ST. PAUL, Minn. – It may have looked as if Polina Edmunds was just going through the motions Friday while doing a practice run-through of her free skate to selections from the “Gone With The Wind” film score.
This one was more of a walk-through, like a director blocking a scene.
Every place a jump was programmed, Edmunds simply popped lightly into the air and came straight down, with no attempt at a rotation. That was in stark contrast to the approach of the other skaters, who practiced executing the jumps the way they want to in Saturday night’s final at the U.S. Figure Skating Championships.
It was just another part of Edmunds’ game plan, the one she and her coaching team have stuck with during what seems like a long two years since she became an overnight sensation at this event two years ago.
“At competitions, I don’t like to skate my program in practice,” she said. “I like to focus on the choreography aspect, and I don’t like to peak at the wrong moment.”
There was no doubt the high school senior from San Jose had peaked at the right moment Thursday.
A commanding short program performance to Beethoven’s “Moonlight Sonata” sent her into the final with a substantial lead – more than seven points – over the two women who have dominated U.S. skating the past several seasons, Gracie Gold and Ashley Wagner.
Both Gold, the 2014 champion, and Wagner, the defending and three-time champion, made major mistakes on their first jumping pass, putting Edmunds in position to win her first senior U.S. title.
“I know they are playing up the Ashley-Gracie rivalry, which is very much still alive,” Gold said after nailing jump after jump in her practice run through.
“But I never counted Polina out. She was second (at nationals) in the Olympic year. How do you write off somebody like that?”
Few words of any sort had been written about Edmunds before the 2014 Championships (a quasi Olympic trials). It was her first senior level competition, and she went from “who” to “wow!” in two skates that put her on the Olympic team with Gold and Wagner.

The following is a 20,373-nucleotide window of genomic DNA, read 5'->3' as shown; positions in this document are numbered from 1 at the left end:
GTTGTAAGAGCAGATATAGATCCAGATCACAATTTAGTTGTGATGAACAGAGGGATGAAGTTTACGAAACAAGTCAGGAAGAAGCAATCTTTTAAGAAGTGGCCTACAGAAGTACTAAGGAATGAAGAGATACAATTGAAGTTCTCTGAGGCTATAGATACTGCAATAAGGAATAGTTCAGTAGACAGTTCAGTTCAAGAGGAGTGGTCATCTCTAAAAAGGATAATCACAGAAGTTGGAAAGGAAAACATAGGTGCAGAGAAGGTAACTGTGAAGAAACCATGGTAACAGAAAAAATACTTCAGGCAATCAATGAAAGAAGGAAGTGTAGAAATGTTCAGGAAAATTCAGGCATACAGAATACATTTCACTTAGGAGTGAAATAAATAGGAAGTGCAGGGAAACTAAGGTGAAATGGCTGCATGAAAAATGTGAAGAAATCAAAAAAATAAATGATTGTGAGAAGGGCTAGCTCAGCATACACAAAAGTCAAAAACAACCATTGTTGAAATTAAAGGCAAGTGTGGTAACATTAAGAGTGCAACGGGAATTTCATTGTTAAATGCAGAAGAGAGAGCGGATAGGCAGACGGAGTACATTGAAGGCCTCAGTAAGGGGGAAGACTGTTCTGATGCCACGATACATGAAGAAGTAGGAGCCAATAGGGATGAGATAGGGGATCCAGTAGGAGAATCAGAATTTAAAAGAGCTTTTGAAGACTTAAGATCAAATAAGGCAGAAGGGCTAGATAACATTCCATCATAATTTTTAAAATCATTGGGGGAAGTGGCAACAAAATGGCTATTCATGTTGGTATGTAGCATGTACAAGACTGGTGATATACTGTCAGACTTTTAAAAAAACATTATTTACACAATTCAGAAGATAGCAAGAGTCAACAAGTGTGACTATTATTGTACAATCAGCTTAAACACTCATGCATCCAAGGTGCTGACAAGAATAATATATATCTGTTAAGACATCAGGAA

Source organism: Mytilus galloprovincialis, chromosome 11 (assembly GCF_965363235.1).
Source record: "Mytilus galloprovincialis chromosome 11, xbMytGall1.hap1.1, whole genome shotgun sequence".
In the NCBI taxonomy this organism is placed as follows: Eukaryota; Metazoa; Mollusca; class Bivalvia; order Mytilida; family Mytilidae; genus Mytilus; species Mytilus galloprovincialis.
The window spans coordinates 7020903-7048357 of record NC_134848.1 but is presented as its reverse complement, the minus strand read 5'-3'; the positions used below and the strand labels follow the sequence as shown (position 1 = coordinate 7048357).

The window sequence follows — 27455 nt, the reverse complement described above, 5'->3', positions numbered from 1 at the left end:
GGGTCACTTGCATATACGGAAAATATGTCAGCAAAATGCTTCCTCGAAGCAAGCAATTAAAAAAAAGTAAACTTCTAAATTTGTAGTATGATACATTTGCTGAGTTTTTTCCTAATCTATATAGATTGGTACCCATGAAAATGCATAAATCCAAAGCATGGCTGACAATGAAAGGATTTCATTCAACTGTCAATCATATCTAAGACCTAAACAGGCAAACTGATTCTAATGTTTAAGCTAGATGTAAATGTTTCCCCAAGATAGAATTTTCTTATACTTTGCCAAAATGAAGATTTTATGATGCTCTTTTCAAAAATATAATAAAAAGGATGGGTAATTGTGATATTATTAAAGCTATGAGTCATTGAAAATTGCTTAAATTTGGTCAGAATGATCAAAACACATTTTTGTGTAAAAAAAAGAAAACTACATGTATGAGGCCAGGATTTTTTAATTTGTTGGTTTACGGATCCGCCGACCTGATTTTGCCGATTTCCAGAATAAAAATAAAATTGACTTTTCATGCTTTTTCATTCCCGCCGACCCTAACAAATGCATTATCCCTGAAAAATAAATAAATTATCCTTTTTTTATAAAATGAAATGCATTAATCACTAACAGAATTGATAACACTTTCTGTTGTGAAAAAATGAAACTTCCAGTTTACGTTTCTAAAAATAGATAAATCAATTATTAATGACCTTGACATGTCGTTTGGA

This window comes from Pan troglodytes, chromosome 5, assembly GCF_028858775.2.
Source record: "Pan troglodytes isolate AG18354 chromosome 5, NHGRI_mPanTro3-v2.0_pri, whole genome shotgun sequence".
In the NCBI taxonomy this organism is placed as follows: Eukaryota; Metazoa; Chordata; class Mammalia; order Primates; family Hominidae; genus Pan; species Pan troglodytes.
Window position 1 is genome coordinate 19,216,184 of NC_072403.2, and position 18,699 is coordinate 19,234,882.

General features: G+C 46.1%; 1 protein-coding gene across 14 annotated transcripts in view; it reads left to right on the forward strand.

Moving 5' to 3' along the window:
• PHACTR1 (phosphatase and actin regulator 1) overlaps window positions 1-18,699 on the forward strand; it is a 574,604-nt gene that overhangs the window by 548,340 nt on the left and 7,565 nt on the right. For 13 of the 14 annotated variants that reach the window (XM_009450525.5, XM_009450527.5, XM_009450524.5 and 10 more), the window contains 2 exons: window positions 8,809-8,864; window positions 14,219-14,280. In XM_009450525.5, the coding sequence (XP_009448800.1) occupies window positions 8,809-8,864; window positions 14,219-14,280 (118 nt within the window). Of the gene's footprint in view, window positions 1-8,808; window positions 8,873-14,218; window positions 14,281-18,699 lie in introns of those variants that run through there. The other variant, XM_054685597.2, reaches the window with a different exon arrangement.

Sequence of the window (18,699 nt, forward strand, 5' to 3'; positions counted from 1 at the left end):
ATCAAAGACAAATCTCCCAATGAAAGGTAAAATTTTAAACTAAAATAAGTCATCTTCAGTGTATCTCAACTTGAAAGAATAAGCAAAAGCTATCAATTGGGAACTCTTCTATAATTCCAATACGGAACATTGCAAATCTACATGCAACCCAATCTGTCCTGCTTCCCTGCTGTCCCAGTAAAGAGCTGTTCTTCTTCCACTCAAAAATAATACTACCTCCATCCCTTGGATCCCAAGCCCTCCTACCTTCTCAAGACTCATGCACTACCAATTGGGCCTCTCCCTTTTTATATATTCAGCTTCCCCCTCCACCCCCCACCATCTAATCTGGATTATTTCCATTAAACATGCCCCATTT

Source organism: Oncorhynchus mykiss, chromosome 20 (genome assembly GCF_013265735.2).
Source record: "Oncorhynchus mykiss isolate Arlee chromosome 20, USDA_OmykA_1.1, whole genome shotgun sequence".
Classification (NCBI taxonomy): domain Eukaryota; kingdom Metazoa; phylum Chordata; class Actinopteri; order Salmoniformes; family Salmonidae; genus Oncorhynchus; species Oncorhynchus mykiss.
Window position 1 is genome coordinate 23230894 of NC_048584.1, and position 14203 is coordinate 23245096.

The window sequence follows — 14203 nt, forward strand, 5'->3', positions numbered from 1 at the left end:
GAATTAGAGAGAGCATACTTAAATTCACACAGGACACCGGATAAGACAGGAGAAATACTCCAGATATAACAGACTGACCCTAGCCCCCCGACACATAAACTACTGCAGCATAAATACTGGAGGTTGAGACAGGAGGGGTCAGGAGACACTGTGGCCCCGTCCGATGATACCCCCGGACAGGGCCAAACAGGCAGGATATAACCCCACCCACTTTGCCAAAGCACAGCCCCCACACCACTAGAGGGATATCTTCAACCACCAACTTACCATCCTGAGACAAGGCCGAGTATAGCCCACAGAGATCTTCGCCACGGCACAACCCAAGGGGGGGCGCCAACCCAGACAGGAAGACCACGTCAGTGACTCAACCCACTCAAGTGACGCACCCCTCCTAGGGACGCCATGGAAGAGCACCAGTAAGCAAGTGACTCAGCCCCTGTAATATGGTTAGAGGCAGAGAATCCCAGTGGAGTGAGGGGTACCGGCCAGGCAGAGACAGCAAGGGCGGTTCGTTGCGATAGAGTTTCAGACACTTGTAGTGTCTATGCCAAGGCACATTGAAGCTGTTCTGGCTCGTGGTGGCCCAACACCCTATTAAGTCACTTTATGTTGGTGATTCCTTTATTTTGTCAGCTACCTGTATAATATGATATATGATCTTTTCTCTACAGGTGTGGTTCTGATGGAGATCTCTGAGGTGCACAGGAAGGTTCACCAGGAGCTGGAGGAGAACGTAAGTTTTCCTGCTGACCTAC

“Polina had an unbelievable rise to the top,” Wagner said.
The hard part was moving forward so those performances would be a career highlight, not the career highlight.
"In 2014 I was 15 years old, so I it was a bit easier than it is now,” she said.
Physical changes linked to puberty turned some of the jumps she once tossed off with youthful insouciance into fraught propositions. She dropped to fourth at last year’s nationals, getting one of the three places on the world team partly because the third-place finisher, Fremont’s Karen Chen, did not meet the minimum age requirement.
Edmunds’ unremarkable results in two years on the senior Grand Prix circuit have testified to how a reshaping body was getting the last word over the jump technique her coach of 13 years, David Glynn, had described as perfect in 2014. In two Grand Prix events this season, judges have dinged her for under-rotated jumps a whopping nine times.
That’s when another part of the plan came into play: the will to resist a short-term fix.
“When development happens, how do you keep the technique strong and the jumps strong? You don’t change anything,” Glynn said.
“It’s easy to panic and try something new. You have to be patient - keep doing the jumps and roll with the punches knowing it might not feel quite right today but once your body has settled, they will come back.”
Edmunds has become a lissome 17-year-old with limbs so long Wagner joked “she can stand at center ice and touch the boards on either side with her arms and legs.”
Edmunds evokes memories of Italy’s Carolina Kostner at the same age, when Kostner – eventual world champion and Olympic champion – had the air of a frolicsome fawn. As there had been with Kostner, there is still an unrefined quality to Edmunds’ skating, which drew component scores lower than those of Gold and Wagner in Thursday’s short program.
“They both have long lines and are classically trained in ballet,” Gold said, underscoring the comparison with Kostner. “Polina is very lyrical.”
Gold’s coach, Frank Carroll, had called Edmunds “the future of U.S. women’s skating” in 2014. He sees improvements in Edmunds that have not shown up in results.
“She looks smoother to me,” Carroll said Friday. “You can tell she has worked on her jump landings and flowing out of them better.”
What impresses him most is Edmunds’ competitive consistency.
“She has that Russian ancestry (mother Nina taught skating in Russia before emigrating to the U.S. in 1995) and with that comes a lot of discipline, and you can just see it when she skates. You have the feeling she won’t leave anything out.”
Except in practice.